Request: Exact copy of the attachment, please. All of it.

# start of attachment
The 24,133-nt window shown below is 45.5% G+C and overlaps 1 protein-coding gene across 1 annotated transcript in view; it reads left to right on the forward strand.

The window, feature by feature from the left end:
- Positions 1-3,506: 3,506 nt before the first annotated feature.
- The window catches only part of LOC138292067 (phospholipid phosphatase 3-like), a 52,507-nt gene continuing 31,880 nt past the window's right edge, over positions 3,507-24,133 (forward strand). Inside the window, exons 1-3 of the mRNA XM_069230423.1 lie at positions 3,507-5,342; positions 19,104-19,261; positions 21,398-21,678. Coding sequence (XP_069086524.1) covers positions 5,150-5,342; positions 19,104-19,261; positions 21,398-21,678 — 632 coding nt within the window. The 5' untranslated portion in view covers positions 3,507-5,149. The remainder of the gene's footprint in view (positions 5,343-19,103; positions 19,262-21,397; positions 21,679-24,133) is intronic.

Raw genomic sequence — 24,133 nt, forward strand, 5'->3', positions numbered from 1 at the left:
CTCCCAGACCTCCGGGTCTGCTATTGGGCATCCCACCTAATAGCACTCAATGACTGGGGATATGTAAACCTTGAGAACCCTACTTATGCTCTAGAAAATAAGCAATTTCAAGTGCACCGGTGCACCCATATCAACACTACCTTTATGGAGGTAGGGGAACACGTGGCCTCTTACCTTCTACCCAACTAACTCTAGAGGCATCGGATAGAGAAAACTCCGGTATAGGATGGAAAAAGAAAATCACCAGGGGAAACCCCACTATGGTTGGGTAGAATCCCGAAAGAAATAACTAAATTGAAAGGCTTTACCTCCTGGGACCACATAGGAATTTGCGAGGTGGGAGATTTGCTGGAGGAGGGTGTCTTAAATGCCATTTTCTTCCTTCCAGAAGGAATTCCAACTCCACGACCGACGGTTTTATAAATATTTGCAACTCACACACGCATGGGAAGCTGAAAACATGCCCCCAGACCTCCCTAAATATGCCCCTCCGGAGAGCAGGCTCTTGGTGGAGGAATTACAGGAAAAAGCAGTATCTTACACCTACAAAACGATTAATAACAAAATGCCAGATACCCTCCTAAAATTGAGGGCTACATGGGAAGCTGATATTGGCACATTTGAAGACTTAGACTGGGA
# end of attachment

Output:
The 24,133-nt window shown below is 45.5% G+C and overlaps 1 protein-coding gene across 1 annotated transcript in view; it reads left to right on the forward strand.

The window, feature by feature from the left end:
- Positions 1-3,506: 3,506 nt before the first annotated feature.
- The window catches only part of LOC138292067 (phospholipid phosphatase 3-like), a 52,507-nt gene continuing 31,880 nt past the window's right edge, over positions 3,507-24,133 (forward strand). Inside the window, exons 1-3 of the mRNA XM_069230423.1 lie at positions 3,507-5,342; positions 19,104-19,261; positions 21,398-21,678. Coding sequence (XP_069086524.1) covers positions 5,150-5,342; positions 19,104-19,261; positions 21,398-21,678 — 632 coding nt within the window. The 5' untranslated portion in view covers positions 3,507-5,149. The remainder of the gene's footprint in view (positions 5,343-19,103; positions 19,262-21,397; positions 21,679-24,133) is intronic.

Raw genomic sequence — 24,133 nt, forward strand, 5'->3', positions numbered from 1 at the left:
CTCCCAGACCTCCGGGTCTGCTATTGGGCATCCCACCTAATAGCACTCAATGACTGGGGATATGTAAACCTTGAGAACCCTACTTATGCTCTAGAAAATAAGCAATTTCAAGTGCACCGGTGCACCCATATCAACACTACCTTTATGGAGGTAGGGGAACACGTGGCCTCTTACCTTCTACCCAACTAACTCTAGAGGCATCGGATAGAGAAAACTCCGGTATAGGATGGAAAAAGAAAATCACCAGGGGAAACCCCACTATGGTTGGGTAGAATCCCGAAAGAAATAACTAAATTGAAAGGCTTTACCTCCTGGGACCACATAGGAATTTGCGAGGTGGGAGATTTGCTGGAGGAGGGTGTCTTAAATGCCATTTTCTTCCTTCCAGAAGGAATTCCAACTCCACGACCGACGGTTTTATAAATATTTGCAACTCACACACGCATGGGAAGCTGAAAACATGCCCCCAGACCTCCCTAAATATGCCCCTCCGGAGAGCAGGCTCTTGGTGGAGGAATTACAGGAAAAAGCAGTATCTTACACCTACAAAACGATTAATAACAAAATGCCAGATACCCTCCTAAAATTGAGGGCTACATGGGAAGCTGATATTGGCACATTTGAAGACTTAGACTGGGA